This article was published in Australian Dictionary of Biography, Volume 14, (MUP), 1996
Joy St Clair Hester (1920-1960), artist, was born on 21 August 1920 at Elsternwick, Melbourne, second child of Robert Ferdinand Hester, a bank officer from England, and his wife Louise May, née Bracher, a Victorian-born teacher. Educated at St Michael's Church of England Girls' Grammar School, St Kilda, in 1936 Joy completed one year of an art-and-crafts course at Brighton Technical School. At the National Gallery schools she won first prize (1938) for drawing a head from life. The course was conservative and she abandoned it, preferring to attend life-drawing classes at the Victorian Artists Society, East Melbourne. A founding member of the Contemporary Art Society in 1938, she first exhibited in its inaugural exhibition in the following year. The C.A.S. was to remain her only venue for showing work until she held her first solo exhibition at the Melbourne Book Club Gallery in 1950. On 1 January 1941 at All Saints Church, Greensborough, she married with Anglican rites a fellow artist Albert Lee Tucker.
Between 1938 and 1947 Hester was part of a stimulating and innovative circle of painters—among them (Sir) Sidney Nolan, Arthur Boyd and John Perceval—which was colloquially known as the 'Angry Penguins', after the art and literary magazine of the same name published by John Reed and Max Harris. She was the only woman artist in the group. It met regularly at Heide, the home of the art patrons John and Sunday Reed. Sunday was Hester's closest friend, encouraging her work, supporting her financially and later adopting her first son Sweeney.
Hester drew and rarely painted, favouring the media of brush and ink. It was an unusual choice, one that set her apart from her contemporaries and one that she developed with great skill through her brief career. If it determined her style and method, it also meant that during her lifetime her art received little attention. Drawing was not valued as highly as oil painting and was seen as preparatory to the finished work of art. Further, Hester's method of working—sitting on the floor in company and rapidly producing her drawings—meant that she was viewed as a casual rather than a serious artist.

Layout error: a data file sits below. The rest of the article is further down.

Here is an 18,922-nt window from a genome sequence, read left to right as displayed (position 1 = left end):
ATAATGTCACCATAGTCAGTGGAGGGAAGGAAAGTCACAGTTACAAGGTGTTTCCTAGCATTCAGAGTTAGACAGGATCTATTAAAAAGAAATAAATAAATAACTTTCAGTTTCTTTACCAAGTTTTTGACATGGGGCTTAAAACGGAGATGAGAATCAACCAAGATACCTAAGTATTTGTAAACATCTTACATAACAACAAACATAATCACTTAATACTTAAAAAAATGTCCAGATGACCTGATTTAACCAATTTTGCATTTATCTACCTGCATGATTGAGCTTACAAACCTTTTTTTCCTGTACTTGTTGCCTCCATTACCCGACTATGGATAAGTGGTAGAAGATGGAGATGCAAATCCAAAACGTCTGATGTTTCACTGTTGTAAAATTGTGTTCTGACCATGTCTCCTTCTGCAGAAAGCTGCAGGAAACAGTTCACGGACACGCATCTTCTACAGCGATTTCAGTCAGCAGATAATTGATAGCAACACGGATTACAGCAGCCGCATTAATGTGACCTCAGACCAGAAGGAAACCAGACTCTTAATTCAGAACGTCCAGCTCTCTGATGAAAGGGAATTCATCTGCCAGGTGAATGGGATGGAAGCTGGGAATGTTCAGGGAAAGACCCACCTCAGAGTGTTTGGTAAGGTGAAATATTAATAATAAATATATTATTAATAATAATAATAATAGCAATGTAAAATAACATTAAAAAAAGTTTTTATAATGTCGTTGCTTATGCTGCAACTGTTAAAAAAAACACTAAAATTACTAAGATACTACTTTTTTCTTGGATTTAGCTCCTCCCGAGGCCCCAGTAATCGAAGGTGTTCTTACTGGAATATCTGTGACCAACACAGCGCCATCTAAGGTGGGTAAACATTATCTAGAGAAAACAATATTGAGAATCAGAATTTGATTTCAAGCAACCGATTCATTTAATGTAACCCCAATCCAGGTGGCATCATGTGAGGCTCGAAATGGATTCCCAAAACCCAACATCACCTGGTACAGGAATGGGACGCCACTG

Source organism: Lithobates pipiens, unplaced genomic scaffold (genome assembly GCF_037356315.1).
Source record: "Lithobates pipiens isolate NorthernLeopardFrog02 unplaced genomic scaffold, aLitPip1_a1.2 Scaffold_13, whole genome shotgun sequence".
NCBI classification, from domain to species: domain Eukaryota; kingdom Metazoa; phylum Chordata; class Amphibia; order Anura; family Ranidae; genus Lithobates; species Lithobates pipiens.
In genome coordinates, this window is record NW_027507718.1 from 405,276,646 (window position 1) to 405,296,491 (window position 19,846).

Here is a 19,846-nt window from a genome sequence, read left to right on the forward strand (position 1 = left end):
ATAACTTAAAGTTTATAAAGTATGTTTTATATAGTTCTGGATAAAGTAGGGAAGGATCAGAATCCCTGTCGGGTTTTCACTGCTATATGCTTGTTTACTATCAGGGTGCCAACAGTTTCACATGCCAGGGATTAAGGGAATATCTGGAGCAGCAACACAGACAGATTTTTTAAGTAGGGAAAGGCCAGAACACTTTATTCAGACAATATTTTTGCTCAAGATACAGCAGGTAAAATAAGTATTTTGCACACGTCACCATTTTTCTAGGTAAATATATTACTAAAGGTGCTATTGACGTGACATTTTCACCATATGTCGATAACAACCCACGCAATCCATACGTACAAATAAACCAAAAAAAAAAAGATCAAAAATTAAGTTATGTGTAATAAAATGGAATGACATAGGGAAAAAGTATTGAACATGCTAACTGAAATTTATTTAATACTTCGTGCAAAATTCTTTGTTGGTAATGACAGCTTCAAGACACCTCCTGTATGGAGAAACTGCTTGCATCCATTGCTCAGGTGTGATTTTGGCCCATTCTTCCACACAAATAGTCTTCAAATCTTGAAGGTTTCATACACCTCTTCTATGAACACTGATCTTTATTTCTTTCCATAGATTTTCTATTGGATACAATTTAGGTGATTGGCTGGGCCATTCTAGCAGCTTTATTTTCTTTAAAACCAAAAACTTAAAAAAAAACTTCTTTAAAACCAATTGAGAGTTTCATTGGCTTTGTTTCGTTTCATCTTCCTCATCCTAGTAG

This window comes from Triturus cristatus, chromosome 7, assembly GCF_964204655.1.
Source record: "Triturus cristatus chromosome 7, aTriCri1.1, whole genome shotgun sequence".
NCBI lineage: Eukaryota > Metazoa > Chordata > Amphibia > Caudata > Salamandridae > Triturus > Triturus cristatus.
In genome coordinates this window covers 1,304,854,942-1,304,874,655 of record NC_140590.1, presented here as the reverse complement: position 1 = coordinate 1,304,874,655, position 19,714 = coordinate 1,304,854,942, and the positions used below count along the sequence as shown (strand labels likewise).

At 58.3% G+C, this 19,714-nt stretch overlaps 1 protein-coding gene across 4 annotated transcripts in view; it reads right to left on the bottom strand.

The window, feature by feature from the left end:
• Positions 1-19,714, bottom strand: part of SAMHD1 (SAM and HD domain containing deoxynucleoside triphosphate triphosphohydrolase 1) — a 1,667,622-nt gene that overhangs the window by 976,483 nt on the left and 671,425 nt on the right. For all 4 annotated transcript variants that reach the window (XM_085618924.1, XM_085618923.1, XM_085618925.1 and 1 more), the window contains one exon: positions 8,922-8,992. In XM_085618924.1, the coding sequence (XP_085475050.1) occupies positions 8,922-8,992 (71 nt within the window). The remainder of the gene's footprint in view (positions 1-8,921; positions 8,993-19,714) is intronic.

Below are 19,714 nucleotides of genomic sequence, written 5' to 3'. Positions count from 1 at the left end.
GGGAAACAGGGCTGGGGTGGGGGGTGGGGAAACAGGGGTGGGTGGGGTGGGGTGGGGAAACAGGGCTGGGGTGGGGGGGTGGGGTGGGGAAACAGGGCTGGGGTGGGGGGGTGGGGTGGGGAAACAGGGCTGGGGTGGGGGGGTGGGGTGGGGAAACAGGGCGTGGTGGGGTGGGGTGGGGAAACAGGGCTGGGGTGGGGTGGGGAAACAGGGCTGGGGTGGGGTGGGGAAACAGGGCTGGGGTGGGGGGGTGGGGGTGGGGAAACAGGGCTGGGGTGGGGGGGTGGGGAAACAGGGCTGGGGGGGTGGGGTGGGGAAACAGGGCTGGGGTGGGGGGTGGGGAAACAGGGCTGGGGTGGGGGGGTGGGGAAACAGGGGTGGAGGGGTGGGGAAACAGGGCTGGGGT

She chose the human face as her motif, focussing on the eyes. Intense emotions and psychological states were registered with quick, sure, expressionist strokes. Her portraits of friends and family were incisive, while the 'Gethsemane' series (1946-47) concentrated on upward-gazing, hallucinatory heads. Her immediate influences included German Expressionism, the Russian emigrant painter Danila Vassilieff, and Picasso. She was also directly influenced by the newsreels shown in 1945 of Nazi concentration camps. Ezra Pound, T. S. Eliot and Judith Wright were her favourite poets. An important early series, 'From An Incredible Night Dream' (1946-47), was inspired by Jean Cocteau's Opium (Paris, 1930).
In 1947 Hester was diagnosed as having Hodgkin's disease and given a short time to live. She left her husband and young son, and moved to Sydney with Gray Smith (1919-1991). In the next two years she produced some of her finest drawings: the 'Face', 'Sleep' and 'Love' series. She exhibited these in 1950, together with a selection of her poems, placed on the walls next to the drawings.
From 1948 to 1956 Hester lived with Gray Smith in rural Victoria, first at Hurstbridge, then at Avonsleigh and Upwey in the Dandenong Ranges. Against medical advice she had two more children. She was in remission from Hodgkin's disease until 1956, when the symptoms re-appeared. During her last years she lived at Box Hill, where she had her first studio. There she produced her largest drawings and, for the first time, began regularly signing and dating her work. The image of a large-eyed child, holding an animal, dominated this period, as did the subject of 'The Lovers' (1956-58) where fear and sexual passion were mingled in the embrace between man and woman. In the same years her poetry was concerned with romantic love and with metaphors of the natural world.
Divorced on 14 April 1959, Hester married Gray Smith on 11 November that year at the office of the government statist, Melbourne. She spent increasingly long periods in hospital. Survived by her husband and their son and daughter, and by the son of her first marriage, she died on 4 December 1960 at Prahran and was buried in Box Hill cemetery. There are four portraits of Hester by Albert Tucker, one in his own collection, another in that of Bob Weis in Melbourne, and two in the National Gallery of Australia, Canberra; a self-portrait is in the Georges Mora collection, Melbourne. Her work is represented in major Australian art galleries.
Janine Burke, 'Hester, Joy St Clair (1920–1960)', Australian Dictionary of Biography, National Centre of Biography, Australian National University, http://adb.anu.edu.au/biography/hester-joy-st-clair-10493/text18615, published first in hardcopy 1996, accessed online 2 September 2015.
This article was first published in hardcopy in Australian Dictionary of Biography, Volume 14, (MUP), 1996